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Thursday, April 12, 2018

A Successful Recovering Addict

Success addiction recovery
Long-term sobriety is an extremely challenging thing to accomplish and maintain. Many addicts can maintain initial recovery and even stay abstinent for several months or years but ultimately relapse into old behaviors and drug use. For an addict, returning to the use of drugs is a maladaptive form of emotional coping. For a long time drugs were this individual’s solution to the pain and stress of life. It takes time and consistency to create new habits and ways of approaching the world around us. For addicts developing community and being rigorously honest in relationships is also crucial to maintaining these new rituals. A foundation in 12-step programs along with creating a new and exciting life are also factors that impact ones capability of maintaining long term sustainable recovery.

For many people taking the first step into recovery can feel like an impossible challenge. Vulnerability and open communication are not things that come naturally to someone who has been lying, and manipulating in order to get their needs met, because of this people often feel alone and lost. A helpful tool in taking that first step is attending drug and alcohol treatment. In rehabilitation facilities there is structured support and community to help the individual comfortably re-integrate into interpersonal relationships. Emotional pain and past trauma is often presents a high risk for relapse when not dealt with, in rehabilitation centers clients are offered therapy and support from licensed professionals to help them attain emotional regulation and healthy coping skills. Research shows that long-term treatment and after care have the highest success rates for maintaining sobriety.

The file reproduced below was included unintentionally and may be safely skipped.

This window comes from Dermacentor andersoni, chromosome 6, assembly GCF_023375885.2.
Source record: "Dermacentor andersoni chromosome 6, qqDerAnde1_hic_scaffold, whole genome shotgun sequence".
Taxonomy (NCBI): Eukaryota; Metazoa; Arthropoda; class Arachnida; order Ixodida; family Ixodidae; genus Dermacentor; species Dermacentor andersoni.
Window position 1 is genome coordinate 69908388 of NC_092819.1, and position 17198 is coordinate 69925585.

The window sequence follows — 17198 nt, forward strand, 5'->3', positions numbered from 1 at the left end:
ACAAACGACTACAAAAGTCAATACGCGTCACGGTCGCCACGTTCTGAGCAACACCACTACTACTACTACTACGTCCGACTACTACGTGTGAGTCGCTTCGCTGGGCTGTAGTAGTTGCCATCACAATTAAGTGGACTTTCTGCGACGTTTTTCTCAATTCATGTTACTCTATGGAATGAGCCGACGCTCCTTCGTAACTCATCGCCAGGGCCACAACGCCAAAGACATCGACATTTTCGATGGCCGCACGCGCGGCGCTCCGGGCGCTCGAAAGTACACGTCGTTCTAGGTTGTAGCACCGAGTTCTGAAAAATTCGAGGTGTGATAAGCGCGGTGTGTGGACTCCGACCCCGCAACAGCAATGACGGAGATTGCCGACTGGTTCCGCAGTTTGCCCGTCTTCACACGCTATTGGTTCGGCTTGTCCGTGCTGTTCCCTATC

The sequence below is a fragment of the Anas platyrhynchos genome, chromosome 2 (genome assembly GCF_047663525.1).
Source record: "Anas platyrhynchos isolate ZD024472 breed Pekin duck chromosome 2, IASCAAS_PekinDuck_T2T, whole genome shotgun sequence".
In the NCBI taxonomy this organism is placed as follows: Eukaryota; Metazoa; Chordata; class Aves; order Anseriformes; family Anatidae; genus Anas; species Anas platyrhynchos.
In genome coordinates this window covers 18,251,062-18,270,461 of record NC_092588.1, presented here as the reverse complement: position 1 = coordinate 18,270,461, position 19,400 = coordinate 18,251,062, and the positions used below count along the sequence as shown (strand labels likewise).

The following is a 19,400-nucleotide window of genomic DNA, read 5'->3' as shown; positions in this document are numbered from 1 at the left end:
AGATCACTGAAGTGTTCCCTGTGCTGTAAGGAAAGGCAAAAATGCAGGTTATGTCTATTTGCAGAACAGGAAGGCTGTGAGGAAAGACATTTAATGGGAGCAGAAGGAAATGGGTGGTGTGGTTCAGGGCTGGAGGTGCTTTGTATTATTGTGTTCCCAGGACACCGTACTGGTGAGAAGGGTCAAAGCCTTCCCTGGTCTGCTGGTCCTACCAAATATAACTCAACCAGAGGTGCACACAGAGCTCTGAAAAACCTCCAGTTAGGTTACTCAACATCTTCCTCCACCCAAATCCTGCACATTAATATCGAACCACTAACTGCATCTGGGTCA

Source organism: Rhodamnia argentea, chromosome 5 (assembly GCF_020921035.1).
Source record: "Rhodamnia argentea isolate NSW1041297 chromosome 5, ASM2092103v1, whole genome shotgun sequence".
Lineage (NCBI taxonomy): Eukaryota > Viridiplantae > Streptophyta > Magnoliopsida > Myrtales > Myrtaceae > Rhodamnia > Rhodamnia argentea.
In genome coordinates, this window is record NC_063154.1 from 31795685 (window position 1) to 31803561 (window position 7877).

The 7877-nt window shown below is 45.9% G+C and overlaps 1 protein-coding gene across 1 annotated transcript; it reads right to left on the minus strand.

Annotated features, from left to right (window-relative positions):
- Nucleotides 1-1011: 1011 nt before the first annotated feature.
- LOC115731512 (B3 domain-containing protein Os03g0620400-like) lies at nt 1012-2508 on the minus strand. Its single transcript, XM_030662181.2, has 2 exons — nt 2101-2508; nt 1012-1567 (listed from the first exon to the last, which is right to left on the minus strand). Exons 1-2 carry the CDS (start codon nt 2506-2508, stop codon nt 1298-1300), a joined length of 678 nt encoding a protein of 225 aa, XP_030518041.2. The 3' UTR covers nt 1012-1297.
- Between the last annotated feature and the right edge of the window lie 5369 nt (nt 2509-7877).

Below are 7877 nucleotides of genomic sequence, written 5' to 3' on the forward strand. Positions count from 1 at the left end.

Creating a strong foundation in 12-step based programs is also integral to continuous and fulfilling recovery. Developing deep and committed relationships with other recovering addicts allows individuals to create community and support for themselves, which is crucial in moments of self-doubt and weakness. Addiction is a disease of silence and shame, so when people allow themselves to be vulnerable and continue to work on healthy honest communication their chances of remaining abstinent are vastly greater than when isolating. Lastly one of the most impactful ways to effect meaningful and consistent change, is for the addicts to create a new life for themselves, that they fill with creativity, relationships, hobbies and passion. A life that they love living.

Rebecca Kaplan-Rahimzadeh

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